The mountains are nuts, and the drivers insane
15th to 23rd October, 2019

Beautiful Bellbirds and Tui chortle and sing outside the door and the Manuka is in flower. We're back in New Zealand, at a friend's house in Waikawa after more than six months away. It's time to catch up with the blog (again) before my memories blend into the past. We've been to many places and yet only seen a fraction of the world.

The mountains of Montenegro were a welcome contrast to the rest of our trip and gave me an opportunity to fill up my soul. History and culture are all very well, but the world has a lot more to it than the history of seething humanity.

After our five-week tour through Croatia, Montenegro was a quieter, yet more adventurous, option than seeing yet another walled city. We said goodbye to our Norgie friends at Dubrovnik airport and drove south, wondering how the border crossing would go. It was easy to get through, and the friendly customs guy showed us how to pronounce "thank you", said a bit differently than in Croatia.

The day, like every day while we were there, was sunny and warm. Dropping down to the coastline at Herceg Novi gave us our first views of the mountains. They were weathered karst limestone, and incredibly rugged. Figuring out where to go to a few weeks beforehand, I'd found an image of the Accursed Mountains on the border with Albania. They were violently precipitous and jagged, and could have been imagined for a science fiction story of some forbidden planet. I wanted to go there.

Montenegro was almost a complete mystery. When finding out about the Via Dinarica trail, I'd noticed that while there was a lot of information written about the trail in Slovenia and Croatia, quite a bit less was available about it within Bosnia and Herzegovina, and almost nothing in Montenegro. It just seemed to vanish as it entered there. All I could tell was that the mountains were stunning, and seldom-visited.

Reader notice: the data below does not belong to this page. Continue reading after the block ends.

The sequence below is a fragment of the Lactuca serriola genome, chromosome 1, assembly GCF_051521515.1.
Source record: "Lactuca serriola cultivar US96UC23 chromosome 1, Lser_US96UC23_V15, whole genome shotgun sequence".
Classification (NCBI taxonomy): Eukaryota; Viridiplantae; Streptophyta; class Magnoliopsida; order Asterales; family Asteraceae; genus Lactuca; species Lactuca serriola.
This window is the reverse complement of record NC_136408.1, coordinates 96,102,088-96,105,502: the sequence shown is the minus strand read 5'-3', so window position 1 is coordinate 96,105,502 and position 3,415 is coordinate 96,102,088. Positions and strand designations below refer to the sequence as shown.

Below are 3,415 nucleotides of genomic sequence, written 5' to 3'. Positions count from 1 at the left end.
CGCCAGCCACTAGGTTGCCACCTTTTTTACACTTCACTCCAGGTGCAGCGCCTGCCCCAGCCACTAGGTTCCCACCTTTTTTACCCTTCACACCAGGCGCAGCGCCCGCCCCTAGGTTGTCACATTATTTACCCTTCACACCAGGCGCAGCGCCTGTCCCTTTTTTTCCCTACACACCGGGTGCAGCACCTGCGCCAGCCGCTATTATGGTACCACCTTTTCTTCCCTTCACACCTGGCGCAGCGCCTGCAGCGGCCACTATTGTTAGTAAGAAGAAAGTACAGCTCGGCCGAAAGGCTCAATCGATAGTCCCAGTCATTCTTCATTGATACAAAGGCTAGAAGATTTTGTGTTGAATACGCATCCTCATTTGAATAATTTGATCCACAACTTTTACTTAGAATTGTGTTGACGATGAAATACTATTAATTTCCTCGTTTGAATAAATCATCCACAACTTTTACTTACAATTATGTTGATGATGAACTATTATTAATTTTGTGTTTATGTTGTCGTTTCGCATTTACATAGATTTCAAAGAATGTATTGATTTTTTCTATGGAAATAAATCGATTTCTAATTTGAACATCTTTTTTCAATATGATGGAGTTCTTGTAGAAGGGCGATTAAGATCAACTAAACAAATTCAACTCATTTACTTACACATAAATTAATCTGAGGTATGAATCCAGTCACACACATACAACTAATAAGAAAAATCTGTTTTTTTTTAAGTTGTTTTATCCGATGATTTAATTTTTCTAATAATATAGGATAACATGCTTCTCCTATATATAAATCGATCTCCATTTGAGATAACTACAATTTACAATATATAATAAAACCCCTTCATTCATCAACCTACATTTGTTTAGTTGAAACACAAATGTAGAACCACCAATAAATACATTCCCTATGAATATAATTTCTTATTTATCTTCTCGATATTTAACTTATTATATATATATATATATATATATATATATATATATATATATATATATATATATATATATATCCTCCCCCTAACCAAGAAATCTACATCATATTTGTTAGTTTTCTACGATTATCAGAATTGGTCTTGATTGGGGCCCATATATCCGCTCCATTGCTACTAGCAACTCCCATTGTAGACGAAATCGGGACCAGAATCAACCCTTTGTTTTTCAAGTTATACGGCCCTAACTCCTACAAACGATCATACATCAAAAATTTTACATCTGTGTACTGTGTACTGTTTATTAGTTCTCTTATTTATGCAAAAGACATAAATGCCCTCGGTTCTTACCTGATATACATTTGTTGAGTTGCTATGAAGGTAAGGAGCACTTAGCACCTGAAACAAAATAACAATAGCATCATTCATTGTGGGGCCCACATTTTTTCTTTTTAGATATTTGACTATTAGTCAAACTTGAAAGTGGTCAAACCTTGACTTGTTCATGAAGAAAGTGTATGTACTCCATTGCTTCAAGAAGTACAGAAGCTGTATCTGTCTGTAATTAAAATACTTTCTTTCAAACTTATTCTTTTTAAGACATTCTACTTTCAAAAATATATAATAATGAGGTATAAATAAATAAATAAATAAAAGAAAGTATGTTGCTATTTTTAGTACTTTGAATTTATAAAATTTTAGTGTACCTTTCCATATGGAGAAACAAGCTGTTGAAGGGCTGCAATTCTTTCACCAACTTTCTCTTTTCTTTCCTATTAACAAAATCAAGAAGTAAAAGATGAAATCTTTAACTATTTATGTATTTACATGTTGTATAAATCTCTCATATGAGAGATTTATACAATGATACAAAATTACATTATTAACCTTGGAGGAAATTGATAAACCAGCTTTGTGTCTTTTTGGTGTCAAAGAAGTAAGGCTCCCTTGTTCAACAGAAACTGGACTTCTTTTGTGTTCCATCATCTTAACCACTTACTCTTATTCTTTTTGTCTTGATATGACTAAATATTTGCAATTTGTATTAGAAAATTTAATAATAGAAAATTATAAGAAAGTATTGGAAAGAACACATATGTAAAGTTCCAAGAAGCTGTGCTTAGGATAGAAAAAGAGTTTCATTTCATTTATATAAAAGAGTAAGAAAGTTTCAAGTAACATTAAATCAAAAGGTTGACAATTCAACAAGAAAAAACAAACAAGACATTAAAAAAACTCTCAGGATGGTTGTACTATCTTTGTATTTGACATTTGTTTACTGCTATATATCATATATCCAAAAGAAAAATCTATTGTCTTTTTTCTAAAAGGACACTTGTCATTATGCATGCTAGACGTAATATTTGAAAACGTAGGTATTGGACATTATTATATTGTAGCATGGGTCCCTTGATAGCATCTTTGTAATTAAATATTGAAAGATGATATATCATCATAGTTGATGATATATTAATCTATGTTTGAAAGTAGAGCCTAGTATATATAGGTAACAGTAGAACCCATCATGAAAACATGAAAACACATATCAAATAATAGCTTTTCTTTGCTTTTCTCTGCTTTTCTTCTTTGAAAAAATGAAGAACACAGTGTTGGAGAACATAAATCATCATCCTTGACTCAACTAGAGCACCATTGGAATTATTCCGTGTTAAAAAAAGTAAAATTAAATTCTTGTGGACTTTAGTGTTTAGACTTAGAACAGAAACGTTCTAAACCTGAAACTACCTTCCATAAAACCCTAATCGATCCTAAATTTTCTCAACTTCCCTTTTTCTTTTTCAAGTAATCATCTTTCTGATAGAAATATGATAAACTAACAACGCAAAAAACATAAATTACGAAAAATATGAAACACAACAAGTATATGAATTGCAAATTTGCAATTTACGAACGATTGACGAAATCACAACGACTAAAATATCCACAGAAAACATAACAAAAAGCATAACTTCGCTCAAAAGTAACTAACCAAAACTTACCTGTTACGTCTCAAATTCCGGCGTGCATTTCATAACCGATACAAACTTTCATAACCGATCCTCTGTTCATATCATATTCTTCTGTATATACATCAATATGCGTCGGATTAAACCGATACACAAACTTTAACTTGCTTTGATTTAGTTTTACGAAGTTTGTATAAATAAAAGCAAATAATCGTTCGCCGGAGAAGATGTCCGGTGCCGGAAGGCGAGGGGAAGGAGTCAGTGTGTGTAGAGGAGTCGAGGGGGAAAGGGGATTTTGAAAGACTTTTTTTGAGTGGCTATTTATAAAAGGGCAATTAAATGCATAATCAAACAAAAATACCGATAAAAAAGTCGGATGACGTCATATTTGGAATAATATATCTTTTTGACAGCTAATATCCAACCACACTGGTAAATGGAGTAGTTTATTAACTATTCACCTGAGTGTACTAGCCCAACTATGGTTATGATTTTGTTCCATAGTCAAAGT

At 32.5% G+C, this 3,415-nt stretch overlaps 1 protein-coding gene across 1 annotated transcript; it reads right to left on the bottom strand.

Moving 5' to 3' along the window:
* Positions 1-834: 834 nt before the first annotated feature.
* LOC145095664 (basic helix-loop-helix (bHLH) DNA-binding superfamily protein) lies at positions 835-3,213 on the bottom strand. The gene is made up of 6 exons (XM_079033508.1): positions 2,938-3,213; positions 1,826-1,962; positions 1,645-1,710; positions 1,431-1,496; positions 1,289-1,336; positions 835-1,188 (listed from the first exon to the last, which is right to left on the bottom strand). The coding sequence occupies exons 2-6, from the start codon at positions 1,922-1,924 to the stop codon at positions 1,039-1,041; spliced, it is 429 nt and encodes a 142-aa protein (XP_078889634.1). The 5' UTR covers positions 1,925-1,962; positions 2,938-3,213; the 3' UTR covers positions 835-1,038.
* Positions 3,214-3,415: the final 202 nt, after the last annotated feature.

The Accursed Mountains of Montenegro
Like the rest of the Balkans, Montenegro's had much violence in its history. There was the usual mix of cultures from east and west, different people vying for space to live, and the insanities of religion and politics. The coastline had been popular with tourists for years, but the further inland we got, the more like the Wild West it became. Getting to our base in Plav meant driving due north halfway up the country to Nicsik, before heading due south again to Podgorica, then due north to Kolasin, then due south and a little east, to Andrijevica and on to Plav. It was a massive zigzag, forced by Montenegro's tortured, rocky terrain.

On our way north to Niksic, we had an enforced stop for a few hours because of roadworks. It gave us a chance to rest and get some food for the long day, which it turned out we would need. It also provided an addition to our list of World's Most Horrific Eating Experiences. In Naples, it had been deep-fried pizza. At a roadside cafe in Montenegro, it was loosely-described as Hamburger. Unexpectedly, there was neither bun nor toppings, just a mashed-out, oily grey horror of questionable origin and an unquestionably vile taste.

The drive from Podgorica to Kolasin alone was worth it for the scenery. High up on the opposite side of the gorge, I could see a railway that leapt from precipice to cleft, in spite of the landscape. The downside of waiting until 4pm for the road to open, unfortunately, was that darkness fell while we were still many hours from Plav.

The other drivers on the road seemed determined that we would never make it. Keeping to the right was an exception, passing on a blind corner de rigueur, and the larger the oncoming truck, the bigger the challenge. That gorge stands out in my mind as one of the most harrowing trips I've ever done, and A did a stunning job keeping us from being smeared across the front of something careless and ugly. We were in Montenegro just over a week and many of the drivers we encountered were either reckless, shit-crazy, incompetent, or an insane blend of all three.